**butt." Boturning tho box to the
mah bock of the case, ho said, "Say,
put this box on de shelf, and when
a gentleman comes along and asks
you for a match, why, give him one
out of my box."-Cincinnati En
A Long Gems of Checkers.
A game of draughts has been
played under very peculiar circum
stances between two Cornish fami
lies for the last forty years and is
not finished yet. Whenever a mem
ber of either house dies the relatives
meet at the deceased's home ss soon,
as the funeral rites are over, where
upon the two eldest members con
tinue the game until one of the play
ers loses a man. The positions of
the draughtsmen on the board are
then recorded and the game post
poned until death gives the signal
for reopening the t?selo. Altogeth
er nine different players have so far
been implicated in tho gama.-Lon
The Largest Pear Tree.
What is said to be the largest and
oldest pear tree in America is in
Michigan, near Lake Erie. It is
supposed to have been planted by
the French when they first settled
in that Bection. Fivo feet above
the ground this tree measures thir
teen feet in circumference and is
sixty-five feet high. It is said also
to be a prolific bearer that rarely
fails of a full crop. No special ef
fort has been mano to prolong the
life of the tree, but it has grown
naturally as the forest trees, of sim
ilar age. _
He Ought to Know.
The late Professor Cohn, the fa
mous botanist of Breslau, thus
opened his course of lectures:
"The four chief constituents of
plants are carbon, C; oxygen, 0;
hydrogen, H, and nitrogen, N."
Then, writing down these four
letters with apparent carelessness
on thc blackboard - Cohn - he
"It is clear I ought to know some
thing about botany."
C?.N YOU BEAT THIS?
I am ready to do all kinds of Wagon
and Ruggy work prompt. Just think of
it! I will Rim and Tire your Buggy
Wheels anew, first olase. for $0.00 a Set,
and tbe regular price la 7 50. Now I guar
antee my work to be first sisas and to
give perfect satisfaction; if not your mon
ey returned. All Spokes gined in. I
will give you low prices on all Wagon
and Buggy work. Wbat about your
hors*? D^es ho interfere, stumble or
?travel bad? If HO hriug him and let me
?top it. You will find rae on the oorner
below Jail. W. M. WALLACE.
Married at Last.
After forty years a eouplo in Barbour
county, Va., meet, renew their engage
ment and are married. Kachel Philips
and Jackson Bolyard, of Barbour
oounty, were to have been married
about tho timo of the outbreak of the
civil war. The wedding day was set,
but they parted. Miss Philipa bro-e
off her engagement because Bolyard
sympathized with the South. Ho en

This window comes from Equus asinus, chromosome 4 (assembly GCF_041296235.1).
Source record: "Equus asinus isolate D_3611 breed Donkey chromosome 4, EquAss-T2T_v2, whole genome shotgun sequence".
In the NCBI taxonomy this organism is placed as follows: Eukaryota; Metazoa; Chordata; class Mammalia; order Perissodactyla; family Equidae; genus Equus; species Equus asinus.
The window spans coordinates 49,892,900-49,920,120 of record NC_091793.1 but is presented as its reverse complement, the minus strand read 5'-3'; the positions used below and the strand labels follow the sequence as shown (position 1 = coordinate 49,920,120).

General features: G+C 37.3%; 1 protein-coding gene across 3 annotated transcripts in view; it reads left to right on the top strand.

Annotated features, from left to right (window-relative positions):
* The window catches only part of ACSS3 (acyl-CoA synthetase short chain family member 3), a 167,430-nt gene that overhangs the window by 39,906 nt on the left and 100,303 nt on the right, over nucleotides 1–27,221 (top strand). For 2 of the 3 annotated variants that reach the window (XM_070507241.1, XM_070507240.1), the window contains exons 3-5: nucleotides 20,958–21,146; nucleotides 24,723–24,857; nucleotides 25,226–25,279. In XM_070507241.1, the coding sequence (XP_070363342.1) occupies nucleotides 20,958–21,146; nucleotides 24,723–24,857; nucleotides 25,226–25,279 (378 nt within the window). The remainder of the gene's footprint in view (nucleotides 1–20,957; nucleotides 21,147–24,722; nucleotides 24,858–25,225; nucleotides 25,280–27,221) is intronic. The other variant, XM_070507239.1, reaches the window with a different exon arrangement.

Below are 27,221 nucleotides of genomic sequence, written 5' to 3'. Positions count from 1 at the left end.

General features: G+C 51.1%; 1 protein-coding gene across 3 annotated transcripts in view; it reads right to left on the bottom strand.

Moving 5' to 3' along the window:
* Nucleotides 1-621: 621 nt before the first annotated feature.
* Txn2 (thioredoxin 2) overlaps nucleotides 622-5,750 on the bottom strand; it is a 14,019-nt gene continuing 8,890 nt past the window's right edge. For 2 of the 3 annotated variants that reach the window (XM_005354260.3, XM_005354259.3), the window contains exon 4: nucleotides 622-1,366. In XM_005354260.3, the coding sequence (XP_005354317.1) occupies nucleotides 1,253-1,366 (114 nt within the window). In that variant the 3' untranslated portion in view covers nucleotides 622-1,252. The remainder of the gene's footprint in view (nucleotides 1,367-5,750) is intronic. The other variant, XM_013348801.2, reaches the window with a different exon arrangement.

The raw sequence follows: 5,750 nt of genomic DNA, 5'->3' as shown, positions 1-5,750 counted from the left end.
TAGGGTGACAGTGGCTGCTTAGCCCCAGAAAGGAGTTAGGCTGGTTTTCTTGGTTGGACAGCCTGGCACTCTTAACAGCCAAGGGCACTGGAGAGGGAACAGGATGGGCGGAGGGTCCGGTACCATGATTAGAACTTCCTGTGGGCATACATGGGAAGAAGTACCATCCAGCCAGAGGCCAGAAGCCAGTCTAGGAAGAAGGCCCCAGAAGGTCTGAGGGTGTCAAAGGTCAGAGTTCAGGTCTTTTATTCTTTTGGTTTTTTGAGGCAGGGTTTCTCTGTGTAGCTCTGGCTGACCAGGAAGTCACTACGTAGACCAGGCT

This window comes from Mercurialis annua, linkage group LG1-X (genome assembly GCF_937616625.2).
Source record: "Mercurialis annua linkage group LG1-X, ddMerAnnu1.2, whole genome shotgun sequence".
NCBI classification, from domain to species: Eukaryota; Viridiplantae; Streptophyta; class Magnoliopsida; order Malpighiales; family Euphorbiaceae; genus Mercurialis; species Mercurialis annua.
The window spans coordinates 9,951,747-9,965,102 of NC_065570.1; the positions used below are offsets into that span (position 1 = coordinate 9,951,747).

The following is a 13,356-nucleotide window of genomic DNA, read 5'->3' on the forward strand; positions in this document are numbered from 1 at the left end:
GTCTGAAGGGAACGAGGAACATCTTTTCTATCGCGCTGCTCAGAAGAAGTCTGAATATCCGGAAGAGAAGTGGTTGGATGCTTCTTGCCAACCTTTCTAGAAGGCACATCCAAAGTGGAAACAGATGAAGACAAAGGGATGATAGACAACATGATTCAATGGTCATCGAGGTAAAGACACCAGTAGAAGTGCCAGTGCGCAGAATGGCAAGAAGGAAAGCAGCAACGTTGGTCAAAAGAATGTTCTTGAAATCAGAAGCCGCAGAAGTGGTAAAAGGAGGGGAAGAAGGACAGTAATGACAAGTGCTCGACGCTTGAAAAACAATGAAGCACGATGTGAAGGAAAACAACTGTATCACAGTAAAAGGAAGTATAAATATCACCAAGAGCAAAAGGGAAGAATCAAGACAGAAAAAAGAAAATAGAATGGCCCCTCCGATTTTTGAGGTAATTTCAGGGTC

tered the Confederate army and fought
gallantly during the whole of the war.
At tho close of war Bolyard again
sought his- sweetheart, but found that
she had married another while he was
in the army. Then he also married
and returned to hin farm. Recently
they mot again. Ho was a widower
and 6he a widow, and the old love was
ronewed and last week they were mar
ri? d. Ho is 80 years of age and sho
ie 78. The end of a pretty romance
was in sight till Bolyard's son came
home and found his father's new wife.
In a rage he drove her from the house
and will uot permit her to return.
- An Atchison mother talks so
much of her daughter's bird like voieo
i that friends sent the girl a package of
1 bird seed by mail recently.
It's a bad time
to swap horses when
you are crossing a
That was Lincoln's famous reply to
those who urged him to make a change
in generals at a critical period of the
Lincoln's saying ia worth remember
ing, especially when you are asked to
"swap" Dr. Pierce's Golden Medical
Discovery for a bootless bargain, de
scribed as "just ns good," at the critical
time when health is at stake.
Dr. Pierce's Golden Medical Discov
ery is a medicine which has a record of
ninety-eight per cent, of cures. It is au
absolutely reliable family medicine, non
alcoholic and non-narcotic. It always
helps* it almost always cures. Why
should any one who is seeking a cure
for sickness, and is persuaded that the
"Discovery" will cure him, "swap" the
substance for the shadow at the risk of
Dr. Pierce's Golden Medical Discov
ery cures diseases of the stomach and
o'her organs of digestion and nutrition.
"V* iat is popularly termed " weak " st o rn
i ach :s the common cause of various forms
of physical weakness,-auch as w weak "
heart," weak " lungs, " weak " or slug
gish liver, " weak " nerves, etc. The
entire body and its several organs are
dependent lor strength upon the food
prepared in the stomach. The "weak"
stomach cannot provide the food
j strength for the various organs, which
in their turn become " weak " and unable
to accomplish the work for which they
were designed. "Golden Medical Dis
covery " cures through the stomach dis
eases which have their cause in a dis
eased condition of the stomach and the
allied organs of digestion and nutrition.
It enables the perfect digestion and
assimilation of food by which the body
is built up into a condition of sound
health. It purifies the blood, driving
out the poisons which breed and feed
Prafoiwott ?9 O?&m
? Have taker. Dr. Pierce's Golden Medical Dis
covery and it did me more good than anything1
could get," writes Mrs. Julia ?. Wilcox, ofCygnet,
Wood Co., Ohio, Box 15. "I doctored with three
different doctora for weak heart, but they did